Ramchal refers to our people as the nation that is “designated and
destined to attach unto G-d” in the end, and to be “crowned with great
garlands of holiness”. For there will come a time when “the Divine
Presence (the Shechina) will dwell upon (us) and attach itself unto (us)”,
and when we’ll become so “perfected” that we’ll “merit attaining the true
good”. (See 3:1-2 above for reference to this).
That is undoubtedly the glorious and wholly uncommon day which the prophet
Isaiah was referring to when he said, “And they will say on that
day, ‘Behold, this is our G-d whom we hoped for! …. Let us rejoice and be
happy with His deliverance!’” (Isaiah 25:9). And it’s the promise of just
such a day that lies at the root of the great and constant rumblings in
the Jewish heart for ultimate goodness, excellence, and full revelation.
Just know, however, that such an astonishing and divine moment will only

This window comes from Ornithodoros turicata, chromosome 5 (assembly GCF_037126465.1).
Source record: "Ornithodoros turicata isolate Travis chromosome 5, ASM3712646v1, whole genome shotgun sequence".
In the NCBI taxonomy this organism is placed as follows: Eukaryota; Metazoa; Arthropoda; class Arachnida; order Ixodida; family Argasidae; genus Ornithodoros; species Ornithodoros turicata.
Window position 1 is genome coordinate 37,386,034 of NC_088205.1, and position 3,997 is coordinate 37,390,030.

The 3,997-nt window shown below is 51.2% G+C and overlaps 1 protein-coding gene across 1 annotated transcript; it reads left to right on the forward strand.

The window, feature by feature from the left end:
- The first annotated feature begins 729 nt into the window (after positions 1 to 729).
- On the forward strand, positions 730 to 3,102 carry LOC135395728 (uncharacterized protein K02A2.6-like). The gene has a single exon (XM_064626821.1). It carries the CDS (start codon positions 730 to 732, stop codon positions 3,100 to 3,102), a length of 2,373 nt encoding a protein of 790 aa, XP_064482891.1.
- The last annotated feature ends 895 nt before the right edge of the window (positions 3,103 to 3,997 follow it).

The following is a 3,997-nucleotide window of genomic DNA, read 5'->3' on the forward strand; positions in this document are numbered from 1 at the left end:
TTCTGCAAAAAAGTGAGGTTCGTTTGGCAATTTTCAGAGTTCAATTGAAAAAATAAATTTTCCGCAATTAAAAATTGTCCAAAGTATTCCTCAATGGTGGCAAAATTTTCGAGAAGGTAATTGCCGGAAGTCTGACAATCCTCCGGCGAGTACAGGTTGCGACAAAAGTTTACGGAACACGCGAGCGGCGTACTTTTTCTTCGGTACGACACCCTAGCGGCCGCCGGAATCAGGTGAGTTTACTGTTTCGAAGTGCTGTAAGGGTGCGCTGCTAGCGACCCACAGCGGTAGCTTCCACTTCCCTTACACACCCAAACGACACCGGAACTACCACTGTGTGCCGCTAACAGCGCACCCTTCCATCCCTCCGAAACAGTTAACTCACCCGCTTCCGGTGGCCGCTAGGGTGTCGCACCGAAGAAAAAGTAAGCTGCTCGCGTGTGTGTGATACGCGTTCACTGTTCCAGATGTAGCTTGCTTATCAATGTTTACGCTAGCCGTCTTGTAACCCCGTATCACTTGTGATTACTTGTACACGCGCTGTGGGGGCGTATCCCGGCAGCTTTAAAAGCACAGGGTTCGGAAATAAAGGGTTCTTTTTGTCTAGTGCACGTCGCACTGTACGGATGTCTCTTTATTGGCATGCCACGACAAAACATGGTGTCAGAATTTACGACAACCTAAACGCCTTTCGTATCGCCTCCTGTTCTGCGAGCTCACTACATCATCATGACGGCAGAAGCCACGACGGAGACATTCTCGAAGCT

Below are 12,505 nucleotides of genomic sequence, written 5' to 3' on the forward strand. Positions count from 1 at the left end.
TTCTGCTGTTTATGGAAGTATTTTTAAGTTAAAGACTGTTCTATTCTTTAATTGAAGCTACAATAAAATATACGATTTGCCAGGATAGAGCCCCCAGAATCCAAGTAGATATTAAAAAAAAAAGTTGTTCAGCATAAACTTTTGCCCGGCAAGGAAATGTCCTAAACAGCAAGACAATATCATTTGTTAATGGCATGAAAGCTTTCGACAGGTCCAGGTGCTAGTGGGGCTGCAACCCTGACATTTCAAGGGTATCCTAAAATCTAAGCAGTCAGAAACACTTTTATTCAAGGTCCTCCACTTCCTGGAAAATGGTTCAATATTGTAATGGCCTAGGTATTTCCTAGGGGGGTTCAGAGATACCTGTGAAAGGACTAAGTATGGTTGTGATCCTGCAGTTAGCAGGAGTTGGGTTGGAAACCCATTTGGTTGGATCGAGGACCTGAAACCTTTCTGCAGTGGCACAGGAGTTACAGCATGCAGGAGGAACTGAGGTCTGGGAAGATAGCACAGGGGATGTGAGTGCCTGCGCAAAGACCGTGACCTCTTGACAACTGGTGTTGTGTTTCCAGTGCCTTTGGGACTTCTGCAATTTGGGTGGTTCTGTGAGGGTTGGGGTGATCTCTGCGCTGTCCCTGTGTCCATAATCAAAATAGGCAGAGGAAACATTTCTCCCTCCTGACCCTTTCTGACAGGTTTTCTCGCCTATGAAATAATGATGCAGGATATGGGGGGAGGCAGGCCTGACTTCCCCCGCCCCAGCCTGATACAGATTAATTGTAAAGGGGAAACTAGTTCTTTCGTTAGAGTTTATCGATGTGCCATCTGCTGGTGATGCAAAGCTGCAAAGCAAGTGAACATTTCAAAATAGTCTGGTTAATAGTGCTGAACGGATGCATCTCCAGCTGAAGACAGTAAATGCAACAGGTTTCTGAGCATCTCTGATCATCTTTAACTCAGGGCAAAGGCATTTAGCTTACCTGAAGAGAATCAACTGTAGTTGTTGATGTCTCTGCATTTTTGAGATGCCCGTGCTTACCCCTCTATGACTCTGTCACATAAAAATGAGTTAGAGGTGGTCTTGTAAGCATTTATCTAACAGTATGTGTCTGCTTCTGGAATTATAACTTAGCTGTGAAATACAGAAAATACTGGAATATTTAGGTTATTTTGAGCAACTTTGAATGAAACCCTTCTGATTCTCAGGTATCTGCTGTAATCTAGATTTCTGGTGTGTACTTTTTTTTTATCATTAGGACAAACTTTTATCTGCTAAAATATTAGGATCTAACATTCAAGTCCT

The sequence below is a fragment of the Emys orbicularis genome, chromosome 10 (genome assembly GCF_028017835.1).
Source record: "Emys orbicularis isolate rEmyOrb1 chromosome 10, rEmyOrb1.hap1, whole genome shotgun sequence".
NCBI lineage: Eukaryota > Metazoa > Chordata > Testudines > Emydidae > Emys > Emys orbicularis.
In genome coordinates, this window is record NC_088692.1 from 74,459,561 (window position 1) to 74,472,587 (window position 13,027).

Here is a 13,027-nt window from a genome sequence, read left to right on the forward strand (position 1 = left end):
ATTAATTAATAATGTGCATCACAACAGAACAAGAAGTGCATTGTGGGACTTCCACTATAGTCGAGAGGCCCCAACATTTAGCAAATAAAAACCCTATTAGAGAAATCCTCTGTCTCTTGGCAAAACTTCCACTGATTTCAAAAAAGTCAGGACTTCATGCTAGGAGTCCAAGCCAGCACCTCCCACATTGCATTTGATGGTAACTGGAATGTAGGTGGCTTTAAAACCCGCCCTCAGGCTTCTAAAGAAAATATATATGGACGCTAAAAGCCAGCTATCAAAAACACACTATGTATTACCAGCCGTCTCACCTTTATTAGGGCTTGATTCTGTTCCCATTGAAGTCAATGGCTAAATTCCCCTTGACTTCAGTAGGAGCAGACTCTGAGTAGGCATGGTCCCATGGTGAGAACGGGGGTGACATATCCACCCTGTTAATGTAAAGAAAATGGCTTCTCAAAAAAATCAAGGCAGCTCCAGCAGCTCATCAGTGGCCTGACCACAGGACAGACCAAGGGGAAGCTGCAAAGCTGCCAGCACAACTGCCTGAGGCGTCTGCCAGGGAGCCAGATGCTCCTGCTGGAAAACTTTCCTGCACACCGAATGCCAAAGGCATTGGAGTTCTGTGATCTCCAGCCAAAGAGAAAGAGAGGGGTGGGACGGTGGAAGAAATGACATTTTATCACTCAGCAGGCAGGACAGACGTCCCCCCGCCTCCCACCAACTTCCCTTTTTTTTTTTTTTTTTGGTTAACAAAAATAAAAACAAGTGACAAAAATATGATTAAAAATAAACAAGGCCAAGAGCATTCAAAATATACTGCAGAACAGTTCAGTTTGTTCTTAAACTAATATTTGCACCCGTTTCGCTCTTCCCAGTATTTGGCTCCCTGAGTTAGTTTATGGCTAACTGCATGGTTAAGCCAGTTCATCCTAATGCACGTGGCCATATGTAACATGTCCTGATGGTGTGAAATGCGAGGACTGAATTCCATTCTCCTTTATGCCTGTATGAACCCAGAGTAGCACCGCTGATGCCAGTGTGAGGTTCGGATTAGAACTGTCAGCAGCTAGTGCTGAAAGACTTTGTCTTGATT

gradually unfold, and that it will come on the heels of a sure but
unhurried process of great spiritual maturation. It will begin with the
Messianic Era, which will be followed by The Resurrection of the Dead, and
it will result in The World to Come which is what’s alluded to above.
Ramchal only lightly touches upon this vast and tempestuous series of
events in this work, so we’ll expand upon his points with references to
other sources to round out the picture.
In any event, he starts off with the statement that while “each and every
person can merit attaining the true good” spoken of above “on his own,
based on his own actions”, the world at large will only come to that point
once our people achieve our full potential. For once that happens, and we
draw close to G-d in full, the world itself will evolve, and everyone will
be fully rewarded for his or her efforts.
Rabbi Yaakov Feldman has translated and commented upon "The Gates of Repentance", "The Path of the Just", and "The Duties of the Heart" (Jason
Aronson Publishers). His works are available in bookstores and in various
locations on the Web.